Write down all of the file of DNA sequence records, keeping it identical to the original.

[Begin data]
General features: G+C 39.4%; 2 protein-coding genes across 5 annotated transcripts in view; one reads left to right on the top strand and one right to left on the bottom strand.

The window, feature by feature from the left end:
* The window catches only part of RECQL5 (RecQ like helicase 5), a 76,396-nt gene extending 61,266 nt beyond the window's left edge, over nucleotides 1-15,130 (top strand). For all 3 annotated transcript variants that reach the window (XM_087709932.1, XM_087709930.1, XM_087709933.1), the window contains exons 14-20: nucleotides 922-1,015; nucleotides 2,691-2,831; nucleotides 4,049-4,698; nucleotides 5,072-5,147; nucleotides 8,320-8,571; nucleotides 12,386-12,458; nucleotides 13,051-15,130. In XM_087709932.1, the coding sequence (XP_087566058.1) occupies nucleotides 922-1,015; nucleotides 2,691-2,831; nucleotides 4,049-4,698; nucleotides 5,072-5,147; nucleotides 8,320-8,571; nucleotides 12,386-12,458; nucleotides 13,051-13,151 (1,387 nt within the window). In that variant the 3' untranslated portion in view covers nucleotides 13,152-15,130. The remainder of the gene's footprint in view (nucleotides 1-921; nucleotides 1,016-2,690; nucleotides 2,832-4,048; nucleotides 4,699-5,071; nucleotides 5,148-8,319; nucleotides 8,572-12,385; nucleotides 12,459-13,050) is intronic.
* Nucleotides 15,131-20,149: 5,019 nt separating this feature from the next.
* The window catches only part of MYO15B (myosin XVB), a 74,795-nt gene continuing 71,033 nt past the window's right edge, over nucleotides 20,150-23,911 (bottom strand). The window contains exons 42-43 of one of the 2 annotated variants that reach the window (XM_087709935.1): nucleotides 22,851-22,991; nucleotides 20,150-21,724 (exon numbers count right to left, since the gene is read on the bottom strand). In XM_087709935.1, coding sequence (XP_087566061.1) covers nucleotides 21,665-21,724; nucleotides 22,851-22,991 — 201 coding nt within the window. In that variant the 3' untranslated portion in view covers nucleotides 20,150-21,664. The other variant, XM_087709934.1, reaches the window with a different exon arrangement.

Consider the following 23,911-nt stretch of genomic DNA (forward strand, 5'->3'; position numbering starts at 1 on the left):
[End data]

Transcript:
General features: G+C 39.4%; 2 protein-coding genes across 5 annotated transcripts in view; one reads left to right on the top strand and one right to left on the bottom strand.

The window, feature by feature from the left end:
* The window catches only part of RECQL5 (RecQ like helicase 5), a 76,396-nt gene extending 61,266 nt beyond the window's left edge, over nucleotides 1-15,130 (top strand). For all 3 annotated transcript variants that reach the window (XM_087709932.1, XM_087709930.1, XM_087709933.1), the window contains exons 14-20: nucleotides 922-1,015; nucleotides 2,691-2,831; nucleotides 4,049-4,698; nucleotides 5,072-5,147; nucleotides 8,320-8,571; nucleotides 12,386-12,458; nucleotides 13,051-15,130. In XM_087709932.1, the coding sequence (XP_087566058.1) occupies nucleotides 922-1,015; nucleotides 2,691-2,831; nucleotides 4,049-4,698; nucleotides 5,072-5,147; nucleotides 8,320-8,571; nucleotides 12,386-12,458; nucleotides 13,051-13,151 (1,387 nt within the window). In that variant the 3' untranslated portion in view covers nucleotides 13,152-15,130. The remainder of the gene's footprint in view (nucleotides 1-921; nucleotides 1,016-2,690; nucleotides 2,832-4,048; nucleotides 4,699-5,071; nucleotides 5,148-8,319; nucleotides 8,572-12,385; nucleotides 12,459-13,050) is intronic.
* Nucleotides 15,131-20,149: 5,019 nt separating this feature from the next.
* The window catches only part of MYO15B (myosin XVB), a 74,795-nt gene continuing 71,033 nt past the window's right edge, over nucleotides 20,150-23,911 (bottom strand). The window contains exons 42-43 of one of the 2 annotated variants that reach the window (XM_087709935.1): nucleotides 22,851-22,991; nucleotides 20,150-21,724 (exon numbers count right to left, since the gene is read on the bottom strand). In XM_087709935.1, coding sequence (XP_087566061.1) covers nucleotides 21,665-21,724; nucleotides 22,851-22,991 — 201 coding nt within the window. In that variant the 3' untranslated portion in view covers nucleotides 20,150-21,664. The other variant, XM_087709934.1, reaches the window with a different exon arrangement.

Consider the following 23,911-nt stretch of genomic DNA (forward strand, 5'->3'; position numbering starts at 1 on the left):